Review: Doritos Heat Wave Chipotle Cream Chips & What Mise En Place Do You Hate the Most?

JFG Nation, do you hate mise en place? I sort of do. What is it? Here you go from Wiki:

Mise en place is a French culinary phrase which means “putting in place” or “everything in its place.” It refers to the set up required before cooking, and is often used in professional kitchens to refer to organizing and arranging the ingredients (e.g., cuts of meat, relishes, sauces, par-cooked items, spices, freshly chopped vegetables, and other components) that a cook will require for the menu items that are expected to be prepared during a shift.

Basically, it’s meal prep. Chopping vegetables, descaling fish, taking the skin off things, etc. If you like to cook, like me, you do a lot of meal prep, and it often takes longer than the cooking itself. When I make my amazing chili, I RACE through the mise en place because I know it’s all going to go into a slowcooker and be broken down for eight hours anyways. But other meals? Where the pepper cuts have to be even? CURSE THE WORLD.

There’s lots of annoying tasks out there. Peeling garlic. You’ve gotta be kidding me with this – WHY IS EVERYTHING SO STICKY. And yes, I’ve tried the whole “put the cloves inside of two bowls and just SHAKE the garlic out” trick, and it only SOMETIMES works. I hate peeling garlic so much, I often volunteer to do ALL THE OTHER meal prep tasks if the JFGal will peel and mince the garlic. How about peeling potatoes?  I see why you always see old cartoons of soldiers in the brig peeling potatoes. IT’S TORTURE. I always end up somehow shaving off part of a fingernail. (Oooh, what about cutting watermelon??? Seems easy until you ENTIRE COUNTER is covered in pink juice.)

What do I NOT hate? Shucking corn. I am the world’s best and fastest corn shucker, I am convinced. People stare at me in the grocery store, I move so fast and efficiently. I can shuck an ear in…6 seconds? Step back. I have a method.

So, tell me in the comments below – which meal prep / mise en place task do you HATE the most?

Today’s junk food: Doritos Heat Wave Chipotle Cream Chips!!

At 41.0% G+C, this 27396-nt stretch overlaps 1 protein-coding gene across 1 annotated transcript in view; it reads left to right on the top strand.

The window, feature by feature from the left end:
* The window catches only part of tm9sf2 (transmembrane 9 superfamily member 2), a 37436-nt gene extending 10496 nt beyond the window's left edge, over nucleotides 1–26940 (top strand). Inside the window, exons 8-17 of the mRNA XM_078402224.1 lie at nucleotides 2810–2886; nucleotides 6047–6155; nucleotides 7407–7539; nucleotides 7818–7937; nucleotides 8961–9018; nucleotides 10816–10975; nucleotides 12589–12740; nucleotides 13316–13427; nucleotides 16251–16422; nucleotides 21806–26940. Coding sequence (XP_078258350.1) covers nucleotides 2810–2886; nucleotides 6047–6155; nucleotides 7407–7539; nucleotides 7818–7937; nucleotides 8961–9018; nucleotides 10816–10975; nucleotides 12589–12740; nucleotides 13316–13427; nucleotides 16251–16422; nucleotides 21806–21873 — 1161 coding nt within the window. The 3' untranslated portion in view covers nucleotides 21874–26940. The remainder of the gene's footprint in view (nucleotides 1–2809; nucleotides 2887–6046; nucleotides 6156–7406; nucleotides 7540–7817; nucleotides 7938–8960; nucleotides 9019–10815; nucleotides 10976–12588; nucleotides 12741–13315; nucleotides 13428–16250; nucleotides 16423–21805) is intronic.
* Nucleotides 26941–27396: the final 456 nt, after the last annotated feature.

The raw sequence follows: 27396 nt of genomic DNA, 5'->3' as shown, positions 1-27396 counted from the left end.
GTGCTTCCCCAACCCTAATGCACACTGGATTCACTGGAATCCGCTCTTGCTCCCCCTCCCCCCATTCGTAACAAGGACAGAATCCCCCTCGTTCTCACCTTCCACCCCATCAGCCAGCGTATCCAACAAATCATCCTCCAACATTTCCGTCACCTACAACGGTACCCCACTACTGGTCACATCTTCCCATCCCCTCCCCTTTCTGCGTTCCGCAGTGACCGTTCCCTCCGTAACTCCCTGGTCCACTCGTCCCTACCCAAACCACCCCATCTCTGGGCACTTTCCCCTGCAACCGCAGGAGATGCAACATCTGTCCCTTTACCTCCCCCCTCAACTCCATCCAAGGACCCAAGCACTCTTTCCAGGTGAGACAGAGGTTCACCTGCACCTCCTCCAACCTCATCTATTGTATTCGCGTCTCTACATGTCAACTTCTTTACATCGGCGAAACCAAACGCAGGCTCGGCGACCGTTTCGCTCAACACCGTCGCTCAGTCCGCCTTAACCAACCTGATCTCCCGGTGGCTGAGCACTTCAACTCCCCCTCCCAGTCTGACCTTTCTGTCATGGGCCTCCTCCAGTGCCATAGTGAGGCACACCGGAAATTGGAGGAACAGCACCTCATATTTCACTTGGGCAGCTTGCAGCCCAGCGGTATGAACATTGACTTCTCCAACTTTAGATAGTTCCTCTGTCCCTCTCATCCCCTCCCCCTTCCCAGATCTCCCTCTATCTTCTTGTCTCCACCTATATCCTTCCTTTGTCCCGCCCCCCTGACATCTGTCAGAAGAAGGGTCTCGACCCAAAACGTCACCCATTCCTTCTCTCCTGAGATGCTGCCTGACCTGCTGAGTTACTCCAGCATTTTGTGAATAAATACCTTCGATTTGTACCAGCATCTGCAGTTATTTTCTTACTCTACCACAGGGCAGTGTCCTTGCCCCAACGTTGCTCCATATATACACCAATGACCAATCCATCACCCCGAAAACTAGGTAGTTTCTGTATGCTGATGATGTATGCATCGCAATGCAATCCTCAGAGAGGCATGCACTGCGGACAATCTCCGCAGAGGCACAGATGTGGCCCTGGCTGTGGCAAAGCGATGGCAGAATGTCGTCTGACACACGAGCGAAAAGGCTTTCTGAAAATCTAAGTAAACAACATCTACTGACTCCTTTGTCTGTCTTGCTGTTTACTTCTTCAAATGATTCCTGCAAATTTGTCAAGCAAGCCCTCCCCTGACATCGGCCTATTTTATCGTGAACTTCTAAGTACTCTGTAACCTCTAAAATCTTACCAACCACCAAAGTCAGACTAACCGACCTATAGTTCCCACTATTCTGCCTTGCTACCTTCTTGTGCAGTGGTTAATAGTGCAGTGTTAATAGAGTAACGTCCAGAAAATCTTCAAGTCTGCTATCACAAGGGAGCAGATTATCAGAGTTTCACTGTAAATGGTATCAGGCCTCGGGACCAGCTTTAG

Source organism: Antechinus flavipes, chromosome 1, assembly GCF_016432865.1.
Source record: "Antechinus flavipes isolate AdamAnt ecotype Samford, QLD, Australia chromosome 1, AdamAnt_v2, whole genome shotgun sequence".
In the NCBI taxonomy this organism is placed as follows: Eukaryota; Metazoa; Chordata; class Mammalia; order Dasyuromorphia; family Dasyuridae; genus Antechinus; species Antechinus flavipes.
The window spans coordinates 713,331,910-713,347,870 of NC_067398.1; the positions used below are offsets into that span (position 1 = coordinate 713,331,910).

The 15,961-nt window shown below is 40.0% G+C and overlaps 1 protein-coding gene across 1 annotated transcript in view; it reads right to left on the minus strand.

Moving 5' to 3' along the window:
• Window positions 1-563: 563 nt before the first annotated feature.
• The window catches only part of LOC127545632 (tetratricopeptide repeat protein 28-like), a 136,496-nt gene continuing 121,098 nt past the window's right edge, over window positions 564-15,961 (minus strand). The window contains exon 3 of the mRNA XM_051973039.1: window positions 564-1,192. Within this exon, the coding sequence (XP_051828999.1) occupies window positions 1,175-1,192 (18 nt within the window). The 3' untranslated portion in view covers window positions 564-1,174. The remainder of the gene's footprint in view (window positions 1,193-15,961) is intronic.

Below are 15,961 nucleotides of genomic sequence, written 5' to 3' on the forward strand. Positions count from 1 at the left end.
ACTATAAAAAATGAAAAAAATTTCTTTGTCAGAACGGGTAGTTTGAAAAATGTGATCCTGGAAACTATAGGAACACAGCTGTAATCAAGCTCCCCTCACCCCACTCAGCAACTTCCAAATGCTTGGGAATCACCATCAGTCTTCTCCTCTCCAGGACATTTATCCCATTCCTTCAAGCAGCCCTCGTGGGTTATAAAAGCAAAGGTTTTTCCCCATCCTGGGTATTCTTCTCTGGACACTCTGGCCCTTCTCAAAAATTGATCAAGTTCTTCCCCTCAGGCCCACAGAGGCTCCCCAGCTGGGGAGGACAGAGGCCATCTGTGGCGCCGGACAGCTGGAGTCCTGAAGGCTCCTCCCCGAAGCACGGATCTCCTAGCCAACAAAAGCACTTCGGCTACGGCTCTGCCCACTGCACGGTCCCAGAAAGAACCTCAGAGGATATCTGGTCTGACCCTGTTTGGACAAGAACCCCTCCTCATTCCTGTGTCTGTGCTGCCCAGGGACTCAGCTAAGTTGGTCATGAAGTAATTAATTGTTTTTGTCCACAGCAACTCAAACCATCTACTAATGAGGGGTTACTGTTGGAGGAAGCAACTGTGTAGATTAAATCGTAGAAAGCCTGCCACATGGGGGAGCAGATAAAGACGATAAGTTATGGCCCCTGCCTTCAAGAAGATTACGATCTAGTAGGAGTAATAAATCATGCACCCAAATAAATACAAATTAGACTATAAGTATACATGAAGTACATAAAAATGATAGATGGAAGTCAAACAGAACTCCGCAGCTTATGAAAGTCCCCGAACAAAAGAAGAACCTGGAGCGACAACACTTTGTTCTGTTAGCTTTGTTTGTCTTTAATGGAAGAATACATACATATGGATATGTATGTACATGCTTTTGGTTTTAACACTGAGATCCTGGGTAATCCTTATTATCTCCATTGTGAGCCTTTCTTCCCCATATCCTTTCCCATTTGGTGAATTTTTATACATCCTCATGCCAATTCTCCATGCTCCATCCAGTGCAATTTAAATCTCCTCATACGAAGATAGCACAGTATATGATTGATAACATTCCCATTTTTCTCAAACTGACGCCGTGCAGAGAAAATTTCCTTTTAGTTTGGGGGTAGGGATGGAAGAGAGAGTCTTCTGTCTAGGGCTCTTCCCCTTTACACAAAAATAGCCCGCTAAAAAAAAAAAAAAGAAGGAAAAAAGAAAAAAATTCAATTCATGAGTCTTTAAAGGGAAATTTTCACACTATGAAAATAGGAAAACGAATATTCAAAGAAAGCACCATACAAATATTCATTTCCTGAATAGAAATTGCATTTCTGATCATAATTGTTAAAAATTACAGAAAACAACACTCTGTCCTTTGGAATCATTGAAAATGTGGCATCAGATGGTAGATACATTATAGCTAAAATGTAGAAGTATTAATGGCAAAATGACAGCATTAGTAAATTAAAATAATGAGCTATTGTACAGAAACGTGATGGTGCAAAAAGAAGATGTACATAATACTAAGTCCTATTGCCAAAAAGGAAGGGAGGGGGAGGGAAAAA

The tagline for these new Doritos Heat Wave Chips: First Chipotle Cream, Then HEAT. So rather than two different chips mixed into the same bag, the chips THEMSELVES change flavor? Hmmmmm….intrigued.


WHY OR WHY NOT? These are an interesting chip. It’s not like one side of the chip is coated in creamy powder while the other is covered in spice. Looking at the chip, the powders are either mixed together or layered. Also, the ingredient list doesn’t mention chipotle – only “spice” and paprika. The creaminess comes from the buttermilk?

Biting into a chip, the first flavor I got was a slight initial chipotle tang and then…Cool Ranch. Well, Cool Ranch with a bit of BBQ-accent to it. The flavor was a bit more onion-y and garlicky than a normal Cool Ranch. The savoriness was good – and then came the heat. These were definitely spicy. I see where they’ve been hiding all of the spices from the past Doritos Roulette – they’re here. Maybe not as directly spicy as the Roulette, since the creaminess helps cool things, but there is no way to say these are NOT spicy. These have a burn. Faint tongues, you’ll wanna pass on these.

The Chipotle flavor? I got more of that in the aftertaste – as I breathed in and out after eating some chips, I DEFINITELY got that chipotle flavor all up in my mouth and nose (accented by a lingering onion flavor).

All in all, I liked these – a creamy, savory chip with some burn. And it did sort of taste like chipotle cream sauces I’d eaten in the past. I think it’s a flavor which requires some head deconstruction, which I’m not a huge fan of. But yes – liked these.